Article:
Towards a Lean Integration of Lean

Detta är en avhandling från Eskilstuna : Mälardalen University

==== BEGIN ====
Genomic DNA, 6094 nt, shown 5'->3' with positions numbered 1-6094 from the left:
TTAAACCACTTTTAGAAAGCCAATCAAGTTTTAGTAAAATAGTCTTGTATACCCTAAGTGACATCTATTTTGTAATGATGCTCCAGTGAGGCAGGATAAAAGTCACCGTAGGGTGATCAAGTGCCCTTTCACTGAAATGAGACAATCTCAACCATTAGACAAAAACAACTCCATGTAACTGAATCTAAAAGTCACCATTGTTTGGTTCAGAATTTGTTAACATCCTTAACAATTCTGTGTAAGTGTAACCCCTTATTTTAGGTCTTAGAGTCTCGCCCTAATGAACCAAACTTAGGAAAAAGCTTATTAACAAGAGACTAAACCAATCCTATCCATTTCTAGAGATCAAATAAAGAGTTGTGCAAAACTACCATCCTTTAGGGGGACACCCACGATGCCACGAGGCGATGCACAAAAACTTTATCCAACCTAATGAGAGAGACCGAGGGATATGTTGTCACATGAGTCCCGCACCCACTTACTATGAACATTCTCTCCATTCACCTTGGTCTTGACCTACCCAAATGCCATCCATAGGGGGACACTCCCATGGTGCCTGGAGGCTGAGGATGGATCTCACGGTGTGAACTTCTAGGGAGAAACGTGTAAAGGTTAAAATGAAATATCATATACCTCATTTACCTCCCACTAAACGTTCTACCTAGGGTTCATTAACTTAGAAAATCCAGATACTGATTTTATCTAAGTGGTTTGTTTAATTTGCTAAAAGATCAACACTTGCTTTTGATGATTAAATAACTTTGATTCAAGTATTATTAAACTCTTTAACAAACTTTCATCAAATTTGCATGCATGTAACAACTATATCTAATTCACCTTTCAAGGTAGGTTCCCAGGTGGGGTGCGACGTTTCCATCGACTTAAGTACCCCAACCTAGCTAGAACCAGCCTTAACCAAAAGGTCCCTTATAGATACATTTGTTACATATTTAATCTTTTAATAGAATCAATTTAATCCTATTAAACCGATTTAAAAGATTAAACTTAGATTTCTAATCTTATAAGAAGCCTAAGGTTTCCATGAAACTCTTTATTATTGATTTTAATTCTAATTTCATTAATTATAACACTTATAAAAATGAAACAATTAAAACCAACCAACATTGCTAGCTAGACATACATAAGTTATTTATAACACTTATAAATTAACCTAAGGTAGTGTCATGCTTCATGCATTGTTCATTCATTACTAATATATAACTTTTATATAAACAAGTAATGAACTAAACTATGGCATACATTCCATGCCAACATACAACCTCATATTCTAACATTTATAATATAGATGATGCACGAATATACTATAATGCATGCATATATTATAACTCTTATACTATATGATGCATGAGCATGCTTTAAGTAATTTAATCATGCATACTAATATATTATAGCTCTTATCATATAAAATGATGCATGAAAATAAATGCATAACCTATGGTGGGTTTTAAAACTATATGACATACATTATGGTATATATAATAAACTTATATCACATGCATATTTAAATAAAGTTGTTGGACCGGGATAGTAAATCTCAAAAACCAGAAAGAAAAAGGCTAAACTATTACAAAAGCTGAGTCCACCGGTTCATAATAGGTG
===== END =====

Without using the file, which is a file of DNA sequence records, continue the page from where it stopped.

Sammanfattning: Integrating Lean in a process has become increasingly popular over the last decades. Lean as a concept has spread through industry into other sectors such as service, healthcare, and administration. The overwhelming experience from this spread is that Lean is difficult to integrate successfully. It takes a long time and requires large resources in the integration,as it permeates all aspects of a process. Lean is a system depending on both tools and methods as well as human effort and behavior. There is therefore a need to understand the integration process itself. As many companies have worked with the integration of Lean, there should be a great deal of accumulated knowledge.The overall intent of this research is therefore to examine how a current state of a Lean integration can be established, that takes into account the dualism of Lean regarding the technical components of Lean, as well as the humanistic components of Lean. Both issues must be addressed if the integration process of Lean is to be efficient. Through a literature review, eight views of Lean are established. Taking into consideration historical, foundational, and evolutionary tools and methods, systems, philosophical, cultural, and management views, a comprehensive model of Lean at a group level in a process is proposed. Through two multiple-case studies, the experiences of actual Lean integrations are compared with Lean theory to establish a current state of a Lean integration. There were large similarities in the experiences but also differences due to context and the complexity of Lean as a system. The current state is described in:9 instances of strongly positive findings. They are often simple tools and methods.11 instances of weakly positive findings. They are often of a system nature in the dependencies between the Lean methods.3 instances with vague findings. Seems to be due to lack of focus on the intent of integrating Lean.3 instances of mixed findings. Can often be connected to personal commitment and the creation of efficient islands.3 instances of conflicting findings. Seem to be connected to contextual factors.3 instances of insufficient data. The indications are too few to draw any conclusions. Accurately establishing the current state of the Lean integration process is seen as a necessary first step of a Lean integration of Lean.

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